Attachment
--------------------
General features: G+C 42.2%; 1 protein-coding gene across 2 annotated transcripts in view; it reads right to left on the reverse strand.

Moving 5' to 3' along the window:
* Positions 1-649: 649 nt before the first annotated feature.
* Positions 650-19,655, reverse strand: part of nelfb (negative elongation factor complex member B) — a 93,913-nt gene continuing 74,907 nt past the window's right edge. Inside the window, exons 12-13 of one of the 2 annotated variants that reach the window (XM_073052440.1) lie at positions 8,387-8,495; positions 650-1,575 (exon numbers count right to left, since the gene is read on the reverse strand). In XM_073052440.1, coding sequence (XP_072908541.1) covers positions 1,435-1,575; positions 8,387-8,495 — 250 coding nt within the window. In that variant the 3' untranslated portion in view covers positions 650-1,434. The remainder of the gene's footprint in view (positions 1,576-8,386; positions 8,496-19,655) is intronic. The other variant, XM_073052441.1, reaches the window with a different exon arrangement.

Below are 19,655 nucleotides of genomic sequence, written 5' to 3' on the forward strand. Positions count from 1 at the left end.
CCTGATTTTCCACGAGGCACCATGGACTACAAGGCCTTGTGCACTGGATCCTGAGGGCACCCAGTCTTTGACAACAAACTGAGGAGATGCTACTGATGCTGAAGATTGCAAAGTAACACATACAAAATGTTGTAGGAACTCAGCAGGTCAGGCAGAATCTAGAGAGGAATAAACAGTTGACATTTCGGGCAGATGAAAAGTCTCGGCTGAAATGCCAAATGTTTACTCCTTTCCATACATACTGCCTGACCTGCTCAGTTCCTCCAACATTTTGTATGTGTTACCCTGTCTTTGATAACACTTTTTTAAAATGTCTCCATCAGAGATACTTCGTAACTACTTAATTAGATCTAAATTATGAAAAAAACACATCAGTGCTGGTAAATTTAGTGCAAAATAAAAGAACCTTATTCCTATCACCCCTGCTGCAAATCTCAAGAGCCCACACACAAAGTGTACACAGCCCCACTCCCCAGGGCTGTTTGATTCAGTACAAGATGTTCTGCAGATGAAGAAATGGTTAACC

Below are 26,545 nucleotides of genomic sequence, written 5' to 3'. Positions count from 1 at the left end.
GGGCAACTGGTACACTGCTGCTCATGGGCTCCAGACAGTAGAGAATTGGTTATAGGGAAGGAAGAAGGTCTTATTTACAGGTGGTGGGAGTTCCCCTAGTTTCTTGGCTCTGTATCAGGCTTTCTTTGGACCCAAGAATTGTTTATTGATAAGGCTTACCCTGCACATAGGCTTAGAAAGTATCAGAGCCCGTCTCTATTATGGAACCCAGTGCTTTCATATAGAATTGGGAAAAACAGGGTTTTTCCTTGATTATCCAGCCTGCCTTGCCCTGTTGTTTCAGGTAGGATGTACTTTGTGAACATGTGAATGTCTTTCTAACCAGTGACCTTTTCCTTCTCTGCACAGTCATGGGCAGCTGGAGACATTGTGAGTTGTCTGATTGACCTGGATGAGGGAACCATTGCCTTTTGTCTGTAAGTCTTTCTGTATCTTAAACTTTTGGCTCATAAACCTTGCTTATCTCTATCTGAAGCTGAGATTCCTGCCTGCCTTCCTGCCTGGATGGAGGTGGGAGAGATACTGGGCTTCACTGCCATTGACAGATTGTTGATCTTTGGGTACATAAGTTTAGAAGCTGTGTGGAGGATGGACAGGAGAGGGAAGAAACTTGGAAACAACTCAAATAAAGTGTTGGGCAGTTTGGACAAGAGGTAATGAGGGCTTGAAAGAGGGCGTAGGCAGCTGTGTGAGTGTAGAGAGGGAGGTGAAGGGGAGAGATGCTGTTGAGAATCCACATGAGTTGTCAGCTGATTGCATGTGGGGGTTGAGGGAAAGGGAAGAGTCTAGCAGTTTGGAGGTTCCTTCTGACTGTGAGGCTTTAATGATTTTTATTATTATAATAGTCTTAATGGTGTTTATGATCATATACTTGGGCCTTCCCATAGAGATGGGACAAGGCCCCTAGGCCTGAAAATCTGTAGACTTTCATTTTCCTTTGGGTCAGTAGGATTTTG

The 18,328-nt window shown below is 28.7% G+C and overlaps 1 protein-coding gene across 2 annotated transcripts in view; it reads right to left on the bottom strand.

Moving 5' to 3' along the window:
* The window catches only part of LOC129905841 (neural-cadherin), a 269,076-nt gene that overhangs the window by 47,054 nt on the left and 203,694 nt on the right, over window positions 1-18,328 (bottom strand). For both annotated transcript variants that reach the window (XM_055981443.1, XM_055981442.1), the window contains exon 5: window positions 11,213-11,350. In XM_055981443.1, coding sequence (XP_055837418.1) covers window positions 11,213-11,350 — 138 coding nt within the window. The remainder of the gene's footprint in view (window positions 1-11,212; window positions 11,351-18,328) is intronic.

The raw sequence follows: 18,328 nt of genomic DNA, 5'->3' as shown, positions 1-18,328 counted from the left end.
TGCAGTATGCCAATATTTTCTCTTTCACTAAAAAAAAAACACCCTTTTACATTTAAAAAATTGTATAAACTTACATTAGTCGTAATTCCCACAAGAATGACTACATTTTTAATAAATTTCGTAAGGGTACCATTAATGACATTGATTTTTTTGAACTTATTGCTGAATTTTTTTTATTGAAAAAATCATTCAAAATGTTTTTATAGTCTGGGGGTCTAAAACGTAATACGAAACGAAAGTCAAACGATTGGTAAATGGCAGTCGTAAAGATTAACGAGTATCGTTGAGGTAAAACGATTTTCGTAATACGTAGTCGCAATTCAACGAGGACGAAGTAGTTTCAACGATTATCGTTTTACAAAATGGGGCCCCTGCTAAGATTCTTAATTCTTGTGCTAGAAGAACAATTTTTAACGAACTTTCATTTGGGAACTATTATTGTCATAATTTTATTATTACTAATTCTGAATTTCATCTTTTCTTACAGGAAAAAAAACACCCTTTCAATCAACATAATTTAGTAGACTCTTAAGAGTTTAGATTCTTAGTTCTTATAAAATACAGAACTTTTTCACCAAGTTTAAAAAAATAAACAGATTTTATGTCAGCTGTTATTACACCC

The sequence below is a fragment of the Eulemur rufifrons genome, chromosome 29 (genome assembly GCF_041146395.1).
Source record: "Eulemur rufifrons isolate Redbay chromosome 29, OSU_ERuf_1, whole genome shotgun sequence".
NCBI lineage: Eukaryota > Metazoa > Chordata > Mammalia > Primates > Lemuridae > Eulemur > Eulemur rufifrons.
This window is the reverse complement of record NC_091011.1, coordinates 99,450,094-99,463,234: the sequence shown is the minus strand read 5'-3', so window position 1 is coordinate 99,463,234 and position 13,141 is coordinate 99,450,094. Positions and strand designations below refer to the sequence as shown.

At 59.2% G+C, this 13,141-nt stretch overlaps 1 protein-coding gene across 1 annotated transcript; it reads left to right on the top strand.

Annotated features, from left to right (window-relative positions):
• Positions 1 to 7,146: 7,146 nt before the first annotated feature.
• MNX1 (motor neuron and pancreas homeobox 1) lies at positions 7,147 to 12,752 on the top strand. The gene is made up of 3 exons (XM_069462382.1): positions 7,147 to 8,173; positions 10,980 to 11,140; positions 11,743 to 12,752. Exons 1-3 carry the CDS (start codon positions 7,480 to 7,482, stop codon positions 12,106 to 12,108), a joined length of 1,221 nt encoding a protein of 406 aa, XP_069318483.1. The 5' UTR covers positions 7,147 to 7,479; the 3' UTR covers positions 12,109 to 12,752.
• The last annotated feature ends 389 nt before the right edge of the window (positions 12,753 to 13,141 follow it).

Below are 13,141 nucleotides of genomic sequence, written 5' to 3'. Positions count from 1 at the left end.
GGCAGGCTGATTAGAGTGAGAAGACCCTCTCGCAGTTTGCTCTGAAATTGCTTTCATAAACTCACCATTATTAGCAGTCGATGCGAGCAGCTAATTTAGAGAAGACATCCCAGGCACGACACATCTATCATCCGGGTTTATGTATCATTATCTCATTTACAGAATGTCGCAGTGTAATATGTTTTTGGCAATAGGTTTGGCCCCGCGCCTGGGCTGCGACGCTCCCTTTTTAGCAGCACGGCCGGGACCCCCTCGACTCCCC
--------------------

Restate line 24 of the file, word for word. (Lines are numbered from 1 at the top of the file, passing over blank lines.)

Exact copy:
GGCAGGCTGATTAGAGTGAGAAGACCCTCTCGCAGTTTGCTCTGAAATTGCTTTCATAAACTCACCATTATTAGCAGTCGATGCGAGCAGCTAATTTAGAGAAGACATCCCAGGCACGACACATCTATCATCCGGGTTTATGTATCATTATCTCATTTACAGAATGTCGCAGTGTAATATGTTTTTGGCAATAGGTTTGGCCCCGCGCCTGGGCTGCGACGCTCCCTTTTTAGCAGCACGGCCGGGACCCCCTCGACTCCCC